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The Knock Out Game
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By Delcie Light
Jan. 7, 2014 12:01 a.m.



Imagine you are standing waiting for a bus, or waiting for your spouse to show up, or just enjoying yourself browsing in store windows.  Suddenly a total stranger punches you in the face, then  flees.  You are left on the ground, injured, confused, probably unconscious.  This is called The Knock Out Game.

It is a not “game.”

Dictionaries define “game” as a competition with rules, played by individuals or by teams.  A game provides a diversion, entertainment, a winner.  A game may be a sport that demonstrates strength, skill, strategy, physical prowess.  Some games are intellectual such as chess or bridge.  Some games require special equipment.  There are board games, card games, guessing games, and video games where one can compete against one’s self in an effort to improve.  Scores are kept to demonstrate personal progress or the winner.

Games have rules.

Opponents are evenly matched.

Games require and enforce fair play.

Punching someone who has not agreed to fight, who can’t fight back, who is smaller, weaker, younger or older is not fair.  Even young children have a sense of fair play, and will call out a cheater.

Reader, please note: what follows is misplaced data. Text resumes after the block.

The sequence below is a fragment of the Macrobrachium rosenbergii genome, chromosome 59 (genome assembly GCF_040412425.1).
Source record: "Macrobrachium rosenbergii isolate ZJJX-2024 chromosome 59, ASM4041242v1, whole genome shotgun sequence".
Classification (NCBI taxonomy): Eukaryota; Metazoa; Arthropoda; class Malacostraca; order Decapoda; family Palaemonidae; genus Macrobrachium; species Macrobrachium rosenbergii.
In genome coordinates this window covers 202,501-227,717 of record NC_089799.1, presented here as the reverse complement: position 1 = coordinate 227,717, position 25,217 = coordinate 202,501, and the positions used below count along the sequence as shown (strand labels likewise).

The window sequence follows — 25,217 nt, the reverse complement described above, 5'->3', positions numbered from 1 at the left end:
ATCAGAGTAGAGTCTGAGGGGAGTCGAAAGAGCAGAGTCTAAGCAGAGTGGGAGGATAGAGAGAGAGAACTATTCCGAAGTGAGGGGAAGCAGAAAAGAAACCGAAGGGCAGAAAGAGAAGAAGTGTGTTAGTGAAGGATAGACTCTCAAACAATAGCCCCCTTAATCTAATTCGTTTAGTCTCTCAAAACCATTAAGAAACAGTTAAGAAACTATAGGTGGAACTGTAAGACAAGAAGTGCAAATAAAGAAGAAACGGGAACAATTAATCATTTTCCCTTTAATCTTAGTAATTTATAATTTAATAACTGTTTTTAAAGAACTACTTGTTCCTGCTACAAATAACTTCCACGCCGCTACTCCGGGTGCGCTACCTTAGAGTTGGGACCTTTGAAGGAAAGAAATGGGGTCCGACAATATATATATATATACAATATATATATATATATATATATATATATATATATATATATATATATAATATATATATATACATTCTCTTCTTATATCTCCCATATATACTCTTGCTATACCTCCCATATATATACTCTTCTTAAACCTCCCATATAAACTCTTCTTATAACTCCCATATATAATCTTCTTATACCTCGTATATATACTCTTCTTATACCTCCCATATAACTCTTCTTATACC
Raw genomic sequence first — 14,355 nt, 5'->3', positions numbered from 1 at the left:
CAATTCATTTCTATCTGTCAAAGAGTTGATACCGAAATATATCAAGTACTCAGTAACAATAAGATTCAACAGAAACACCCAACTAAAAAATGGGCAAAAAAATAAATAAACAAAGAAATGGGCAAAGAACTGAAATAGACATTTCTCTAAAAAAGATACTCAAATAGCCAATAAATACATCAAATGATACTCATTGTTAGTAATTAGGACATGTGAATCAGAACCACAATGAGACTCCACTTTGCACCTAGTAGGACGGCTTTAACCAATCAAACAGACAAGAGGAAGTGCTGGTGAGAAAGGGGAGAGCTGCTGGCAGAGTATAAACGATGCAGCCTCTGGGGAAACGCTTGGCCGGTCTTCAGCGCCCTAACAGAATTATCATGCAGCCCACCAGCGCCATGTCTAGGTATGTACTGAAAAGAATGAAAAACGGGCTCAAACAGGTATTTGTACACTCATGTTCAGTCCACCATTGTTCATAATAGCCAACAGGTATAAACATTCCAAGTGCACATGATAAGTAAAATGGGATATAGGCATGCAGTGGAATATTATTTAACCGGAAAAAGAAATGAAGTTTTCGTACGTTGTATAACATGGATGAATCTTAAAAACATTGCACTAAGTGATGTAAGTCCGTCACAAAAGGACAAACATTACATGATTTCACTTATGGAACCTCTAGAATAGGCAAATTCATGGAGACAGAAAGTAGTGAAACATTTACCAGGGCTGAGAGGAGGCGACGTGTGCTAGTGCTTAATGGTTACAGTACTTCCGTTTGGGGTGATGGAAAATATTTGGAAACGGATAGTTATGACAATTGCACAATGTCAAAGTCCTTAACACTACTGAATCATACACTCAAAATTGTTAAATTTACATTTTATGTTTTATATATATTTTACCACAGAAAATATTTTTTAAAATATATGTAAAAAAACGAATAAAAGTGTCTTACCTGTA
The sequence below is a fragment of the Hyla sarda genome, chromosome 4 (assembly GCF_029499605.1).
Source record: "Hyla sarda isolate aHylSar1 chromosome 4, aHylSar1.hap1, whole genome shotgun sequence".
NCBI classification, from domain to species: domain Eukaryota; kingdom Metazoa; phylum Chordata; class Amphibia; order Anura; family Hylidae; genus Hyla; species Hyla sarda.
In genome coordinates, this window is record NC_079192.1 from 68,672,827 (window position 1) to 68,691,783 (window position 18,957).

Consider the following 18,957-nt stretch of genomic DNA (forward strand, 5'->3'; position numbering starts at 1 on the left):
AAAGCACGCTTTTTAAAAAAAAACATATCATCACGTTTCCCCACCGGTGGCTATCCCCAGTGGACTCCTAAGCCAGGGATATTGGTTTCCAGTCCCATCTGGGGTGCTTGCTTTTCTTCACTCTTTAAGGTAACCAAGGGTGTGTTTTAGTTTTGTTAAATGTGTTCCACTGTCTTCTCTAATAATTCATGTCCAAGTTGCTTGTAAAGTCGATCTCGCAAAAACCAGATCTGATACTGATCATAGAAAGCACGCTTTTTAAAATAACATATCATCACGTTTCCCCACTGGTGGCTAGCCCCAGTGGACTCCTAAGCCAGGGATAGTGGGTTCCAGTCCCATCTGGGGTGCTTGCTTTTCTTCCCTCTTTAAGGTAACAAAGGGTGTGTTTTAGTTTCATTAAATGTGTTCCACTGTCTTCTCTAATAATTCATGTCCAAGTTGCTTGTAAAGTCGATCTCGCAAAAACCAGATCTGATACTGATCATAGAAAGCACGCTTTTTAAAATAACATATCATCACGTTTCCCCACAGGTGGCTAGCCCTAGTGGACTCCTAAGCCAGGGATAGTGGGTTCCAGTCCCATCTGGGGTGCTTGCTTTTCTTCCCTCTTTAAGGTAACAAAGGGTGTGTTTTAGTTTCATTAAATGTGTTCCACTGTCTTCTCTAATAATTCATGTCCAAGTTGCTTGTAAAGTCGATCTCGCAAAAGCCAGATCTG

Sometimes, the word “game” refers to prey that is hunted and killed.  Is that the point of this recent phenomenon? 

Teens enjoy competition.  One favorite story in 9th grade literature books is The Most Dangerous Game, by Richard Connell, first published in Colliers in 1924.  David Selznick made it into a movie in 1932.   In this thriller, the dinner guest is shocked to find out he is the prey.  The story is a man vs. man plot. The guest is given a chance to elude the predator by using his wits and his physical abilities.

Another story teens enjoy is “Leiningen vs. the Ants.”  This thriller pits  man vs. nature. The man must use his wits to outsmart ants that are eating everything in their path.  Another thriller is Jack London’s “To Build a Fire.” A solitary man has only three matches and he is stranded in the freezing Yukon.  All of these competitions allow time to think, flee, struggle.  The tension is the wait to see who wins.

The Knock Out Game totally changes the idea of “game” as a competition. It does include “game” in the sense of “prey.”  However, the “game” has not consented to “play.”  In fact the “game” is a victim.  There is no competition between individuals or teams.  There is no sense of an even matchup of rivals, either physically or intellectually.   The only “rule” is to knock out the victim. The “hunter” is simply cruel, not clever.  He is a sociopath.

Rules are now being imposed as the Knock Out Game is now considered a Hate Crime.  The perpetrators may be surprised to experience the “rules” inside a prison, imposed and enforced by fellow sociopaths.

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